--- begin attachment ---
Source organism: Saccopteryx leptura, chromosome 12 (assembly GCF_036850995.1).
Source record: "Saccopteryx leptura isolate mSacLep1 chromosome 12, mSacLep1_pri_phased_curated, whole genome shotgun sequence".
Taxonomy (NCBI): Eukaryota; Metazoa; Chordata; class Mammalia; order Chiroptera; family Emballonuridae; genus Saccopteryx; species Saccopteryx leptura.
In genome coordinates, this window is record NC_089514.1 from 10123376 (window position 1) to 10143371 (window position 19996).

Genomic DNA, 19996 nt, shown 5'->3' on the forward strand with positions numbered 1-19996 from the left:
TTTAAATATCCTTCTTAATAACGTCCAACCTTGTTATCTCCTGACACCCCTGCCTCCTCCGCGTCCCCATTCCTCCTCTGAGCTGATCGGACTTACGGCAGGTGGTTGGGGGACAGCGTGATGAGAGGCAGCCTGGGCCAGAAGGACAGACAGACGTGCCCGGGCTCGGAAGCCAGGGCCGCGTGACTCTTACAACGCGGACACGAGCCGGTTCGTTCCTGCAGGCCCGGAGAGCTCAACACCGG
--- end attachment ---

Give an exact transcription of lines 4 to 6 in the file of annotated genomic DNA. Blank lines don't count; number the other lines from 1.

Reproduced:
In genome coordinates, this window is record NC_089514.1 from 10123376 (window position 1) to 10143371 (window position 19996).

Genomic DNA, 19996 nt, shown 5'->3' on the forward strand with positions numbered 1-19996 from the left:
TTTAAATATCCTTCTTAATAACGTCCAACCTTGTTATCTCCTGACACCCCTGCCTCCTCCGCGTCCCCATTCCTCCTCTGAGCTGATCGGACTTACGGCAGGTGGTTGGGGGACAGCGTGATGAGAGGCAGCCTGGGCCAGAAGGACAGACAGACGTGCCCGGGCTCGGAAGCCAGGGCCGCGTGACTCTTACAACGCGGACACGAGCCGGTTCGTTCCTGCAGGCCCGGAGAGCTCAACACCGG